CD Comments – The Private Music of Tangerine Dream



(Image from Amazon, used here for review purposes only.)

Electronic, and synth, instruments are interesting in one aspect, in that they don’t have a really long history, as we see with pianos and flutes. In fact, synthesizers have only been around for one life-time, assuming you were born close to the same year as Gershon Kingsley (1922). (Ignoring electric pianos and single-frequency oscillators, which came at the end of the 1800’s; Leon Theremin created his device, which acts like a detuned radio, in 1920). We don’t really see something that resembles what we consider a “modern synthesizer”, having multiple oscillators and a filter circuit, until the 1930’s, with the introduction of the Warbo Formant Organ. Even then, electronic music didn’t enter the public consciousness until the 50’s, with the multi-track recordings of “the Chipmunks”, and the appearance in the 60’s of musicians demonstrating synth machines on variety and game shows on TV (Ray Kurzweil, at age 17, on “I’ve Got a Secret“, 1965, of Kurzweiler organ fame; and Perrey and Kingsley, also “I’ve Got a Secret”, in 1966).

What this all boils down to is that we can see the evolution of electronic music over just a few short decades. This takes the form of “what does this thing do?” and “how can we turn this into a song”, which shows up on The In Sound From Way Out (Vanguard, 1966). Then, “what songs can we make that use this sound”, which we can see extensively in Tangerine Dream’s very early works, including The Virgin Years. Finally, “let’s write music and use those sounds that contribute to the over all effect we’re after”.

We can see this final stage in Private Music (1992) a compilation CD published by Peter Baumann’s Private Music label (Baumann being a former member of Tangerine Dream). Many (if not all) of the tracks come off of albums released by Private Music from 1988 to 1990, including Optical Race (1988), Lily on the Beach (1989), Miracle Mile (1989) and Melrose (1990). The synthesizer elements don’t stand out anywhere near as much as in Rubicon and Ricochet. Tangerine Dream had moved past the New Age-y feel of the music into more of a 1980’s “Miami Vice”-like (I don’t know of any other way to describe it) cool jazz realm. It’s nearly impossible to separate out the fully electronic instruments from normal acoustic pianos, flutes and brass. Two voices that do still stand out as electronic are the rolling drums/electric bass that’s featured heavily on After the Call, and the “breathy chorus” in After the Call and Beaver Town. Over all, the album is very similar in feel to the stuff produced by Animusic (composed by Wayne Lytle).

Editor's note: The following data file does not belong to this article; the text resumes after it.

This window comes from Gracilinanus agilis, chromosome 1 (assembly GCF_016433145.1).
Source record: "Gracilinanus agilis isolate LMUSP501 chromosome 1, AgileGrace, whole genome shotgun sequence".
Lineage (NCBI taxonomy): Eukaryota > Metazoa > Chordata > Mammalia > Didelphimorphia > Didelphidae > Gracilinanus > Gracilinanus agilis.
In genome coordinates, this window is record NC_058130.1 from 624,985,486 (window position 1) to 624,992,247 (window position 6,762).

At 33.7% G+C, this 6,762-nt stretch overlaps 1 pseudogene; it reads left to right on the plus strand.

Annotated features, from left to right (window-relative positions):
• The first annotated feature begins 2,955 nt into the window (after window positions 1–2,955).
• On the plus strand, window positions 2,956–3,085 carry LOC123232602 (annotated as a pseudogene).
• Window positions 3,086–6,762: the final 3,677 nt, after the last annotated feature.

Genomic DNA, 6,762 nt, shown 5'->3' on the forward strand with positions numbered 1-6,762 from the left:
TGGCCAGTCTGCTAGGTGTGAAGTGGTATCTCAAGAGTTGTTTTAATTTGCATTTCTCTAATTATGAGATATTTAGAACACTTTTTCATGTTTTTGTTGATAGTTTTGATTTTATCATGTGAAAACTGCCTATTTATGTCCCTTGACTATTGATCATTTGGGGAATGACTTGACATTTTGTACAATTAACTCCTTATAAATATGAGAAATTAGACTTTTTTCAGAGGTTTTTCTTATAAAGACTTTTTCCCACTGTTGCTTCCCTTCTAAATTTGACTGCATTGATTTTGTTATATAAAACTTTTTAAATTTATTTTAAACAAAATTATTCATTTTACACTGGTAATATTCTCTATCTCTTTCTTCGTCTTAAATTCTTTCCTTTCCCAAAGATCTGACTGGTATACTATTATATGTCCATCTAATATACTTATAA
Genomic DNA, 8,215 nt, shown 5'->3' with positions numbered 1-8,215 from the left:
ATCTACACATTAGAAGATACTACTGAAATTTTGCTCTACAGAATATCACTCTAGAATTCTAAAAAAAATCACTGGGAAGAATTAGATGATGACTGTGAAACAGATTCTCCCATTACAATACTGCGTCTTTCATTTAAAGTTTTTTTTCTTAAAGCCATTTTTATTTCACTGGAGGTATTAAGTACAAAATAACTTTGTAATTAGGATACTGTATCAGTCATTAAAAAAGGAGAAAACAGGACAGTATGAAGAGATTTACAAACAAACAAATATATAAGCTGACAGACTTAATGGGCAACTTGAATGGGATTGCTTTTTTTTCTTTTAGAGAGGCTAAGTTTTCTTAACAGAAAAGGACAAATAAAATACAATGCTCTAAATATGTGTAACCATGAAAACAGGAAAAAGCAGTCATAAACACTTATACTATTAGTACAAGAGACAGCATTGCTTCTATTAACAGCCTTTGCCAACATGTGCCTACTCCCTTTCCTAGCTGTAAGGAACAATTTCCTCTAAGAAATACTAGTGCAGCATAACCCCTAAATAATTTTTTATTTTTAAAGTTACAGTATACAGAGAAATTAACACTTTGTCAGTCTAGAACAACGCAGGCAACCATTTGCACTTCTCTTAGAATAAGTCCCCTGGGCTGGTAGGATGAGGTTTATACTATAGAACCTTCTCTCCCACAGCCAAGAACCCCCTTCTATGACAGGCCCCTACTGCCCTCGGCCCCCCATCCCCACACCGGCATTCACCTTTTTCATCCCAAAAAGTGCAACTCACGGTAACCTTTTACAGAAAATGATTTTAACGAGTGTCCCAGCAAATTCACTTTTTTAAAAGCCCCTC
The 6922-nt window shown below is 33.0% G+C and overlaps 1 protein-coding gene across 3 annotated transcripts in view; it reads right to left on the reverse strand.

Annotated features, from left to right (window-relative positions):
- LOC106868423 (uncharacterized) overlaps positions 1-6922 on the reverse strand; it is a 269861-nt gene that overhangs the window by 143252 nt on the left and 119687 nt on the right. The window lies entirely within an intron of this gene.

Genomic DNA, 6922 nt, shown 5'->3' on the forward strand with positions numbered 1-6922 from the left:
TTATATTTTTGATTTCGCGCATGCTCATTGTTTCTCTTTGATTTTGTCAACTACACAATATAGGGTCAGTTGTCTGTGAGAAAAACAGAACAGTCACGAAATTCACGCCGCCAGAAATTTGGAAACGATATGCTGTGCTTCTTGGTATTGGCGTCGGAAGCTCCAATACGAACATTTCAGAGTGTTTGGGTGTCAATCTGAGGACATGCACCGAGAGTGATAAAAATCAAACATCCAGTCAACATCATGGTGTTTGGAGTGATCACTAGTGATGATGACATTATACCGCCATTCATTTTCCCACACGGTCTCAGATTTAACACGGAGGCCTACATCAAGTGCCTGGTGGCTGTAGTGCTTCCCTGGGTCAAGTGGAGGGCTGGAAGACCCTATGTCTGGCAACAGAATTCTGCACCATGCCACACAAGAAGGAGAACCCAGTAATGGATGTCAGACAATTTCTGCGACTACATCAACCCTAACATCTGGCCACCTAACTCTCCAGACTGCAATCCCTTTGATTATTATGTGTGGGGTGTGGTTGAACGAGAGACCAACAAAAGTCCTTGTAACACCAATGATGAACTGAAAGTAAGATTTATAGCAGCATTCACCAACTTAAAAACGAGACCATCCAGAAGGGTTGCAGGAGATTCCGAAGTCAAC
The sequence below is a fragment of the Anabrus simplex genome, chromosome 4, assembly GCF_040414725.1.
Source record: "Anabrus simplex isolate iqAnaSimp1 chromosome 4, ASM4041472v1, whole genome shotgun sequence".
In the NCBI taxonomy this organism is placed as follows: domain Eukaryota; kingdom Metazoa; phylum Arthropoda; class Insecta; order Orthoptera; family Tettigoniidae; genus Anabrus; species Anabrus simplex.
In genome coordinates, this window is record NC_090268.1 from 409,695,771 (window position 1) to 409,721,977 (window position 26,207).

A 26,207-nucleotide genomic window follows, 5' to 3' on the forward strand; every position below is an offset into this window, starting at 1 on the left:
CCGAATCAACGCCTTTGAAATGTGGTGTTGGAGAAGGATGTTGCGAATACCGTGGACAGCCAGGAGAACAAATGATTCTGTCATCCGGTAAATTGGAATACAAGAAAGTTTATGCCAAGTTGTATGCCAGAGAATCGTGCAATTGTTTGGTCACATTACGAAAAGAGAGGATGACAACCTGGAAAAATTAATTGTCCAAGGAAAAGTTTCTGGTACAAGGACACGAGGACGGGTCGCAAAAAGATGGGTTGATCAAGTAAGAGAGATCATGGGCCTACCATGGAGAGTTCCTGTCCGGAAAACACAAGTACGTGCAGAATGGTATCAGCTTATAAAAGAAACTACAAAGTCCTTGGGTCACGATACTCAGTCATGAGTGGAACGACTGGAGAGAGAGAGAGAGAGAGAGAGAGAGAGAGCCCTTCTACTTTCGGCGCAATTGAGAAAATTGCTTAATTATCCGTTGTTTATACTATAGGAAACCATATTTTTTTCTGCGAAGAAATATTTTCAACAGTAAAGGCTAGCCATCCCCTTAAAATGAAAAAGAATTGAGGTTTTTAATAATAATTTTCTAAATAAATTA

From a learner’s view point, it’s becoming much more difficult to separate the individual voices from the song and say “this one was created on a synth with such-and-such an envelope”, or “there’s that frequency filter sweep again”. A lot of the rhythm tracks (drums and bass guitar) are too precise and mechanical sounding to have been made by a live musician, so it’s easy to point to those and say, “that’s a sequencer or rhythm machine”, but they could just as easily have been laid down by a really good drummer using electronic drums. The bottom line is that as a student of synth music, at some point you kind of got to say “it’s not about the patches, it’s about the song”. And that’s what you get in Private Music.

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3 Comments

  1. It has been a long time since I heard of Tangerine Dream. Other people might remember them best for the main score of Risky Business.

    I don’t know if this link will work, especially outside the USA, or even if I should put up a link.
    Risky Business music, Tangerine Dream only

    Reply
    • TD also has a “Love on a Real Train” posted by my Nirvana with scenes from a Tokyo Waterfront train. It’s the same song that played when Tom Cruise and Rebecca deMornay were, *ahem* riding the train, but mixed as a freestanding song instead of incidental music for Cruise and deMornay.

      Reply
  2. Hi, JusSayin! Thanks for the comments. And yes, the youtube link for the Risky Business soundtrack video does work. It’s a much more melodic song than the other works I’ve been listening to on these CDs. I kind of want to say it’s more “mainstream”.

    Reply

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